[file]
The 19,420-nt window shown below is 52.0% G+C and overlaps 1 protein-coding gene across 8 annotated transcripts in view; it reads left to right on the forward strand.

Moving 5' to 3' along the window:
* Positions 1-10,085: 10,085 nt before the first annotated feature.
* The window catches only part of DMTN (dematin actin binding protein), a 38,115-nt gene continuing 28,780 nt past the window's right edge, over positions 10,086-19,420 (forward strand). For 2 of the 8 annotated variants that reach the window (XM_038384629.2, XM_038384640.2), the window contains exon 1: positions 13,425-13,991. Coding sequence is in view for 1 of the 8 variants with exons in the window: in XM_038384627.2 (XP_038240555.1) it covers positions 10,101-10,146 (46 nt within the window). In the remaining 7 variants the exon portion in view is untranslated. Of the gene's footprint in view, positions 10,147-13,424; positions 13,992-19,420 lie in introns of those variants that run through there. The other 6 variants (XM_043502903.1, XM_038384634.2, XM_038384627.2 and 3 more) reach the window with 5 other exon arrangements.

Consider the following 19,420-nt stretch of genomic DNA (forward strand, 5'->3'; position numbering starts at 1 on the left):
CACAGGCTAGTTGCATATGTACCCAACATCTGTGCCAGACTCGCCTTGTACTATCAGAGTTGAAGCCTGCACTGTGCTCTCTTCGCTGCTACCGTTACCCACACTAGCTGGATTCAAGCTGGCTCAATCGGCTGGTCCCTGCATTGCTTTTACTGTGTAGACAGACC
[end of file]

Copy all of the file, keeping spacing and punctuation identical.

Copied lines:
The 19,420-nt window shown below is 52.0% G+C and overlaps 1 protein-coding gene across 8 annotated transcripts in view; it reads left to right on the forward strand.

Moving 5' to 3' along the window:
* Positions 1-10,085: 10,085 nt before the first annotated feature.
* The window catches only part of DMTN (dematin actin binding protein), a 38,115-nt gene continuing 28,780 nt past the window's right edge, over positions 10,086-19,420 (forward strand). For 2 of the 8 annotated variants that reach the window (XM_038384629.2, XM_038384640.2), the window contains exon 1: positions 13,425-13,991. Coding sequence is in view for 1 of the 8 variants with exons in the window: in XM_038384627.2 (XP_038240555.1) it covers positions 10,101-10,146 (46 nt within the window). In the remaining 7 variants the exon portion in view is untranslated. Of the gene's footprint in view, positions 10,147-13,424; positions 13,992-19,420 lie in introns of those variants that run through there. The other 6 variants (XM_043502903.1, XM_038384634.2, XM_038384627.2 and 3 more) reach the window with 5 other exon arrangements.

Consider the following 19,420-nt stretch of genomic DNA (forward strand, 5'->3'; position numbering starts at 1 on the left):
CACAGGCTAGTTGCATATGTACCCAACATCTGTGCCAGACTCGCCTTGTACTATCAGAGTTGAAGCCTGCACTGTGCTCTCTTCGCTGCTACCGTTACCCACACTAGCTGGATTCAAGCTGGCTCAATCGGCTGGTCCCTGCATTGCTTTTACTGTGTAGACAGACC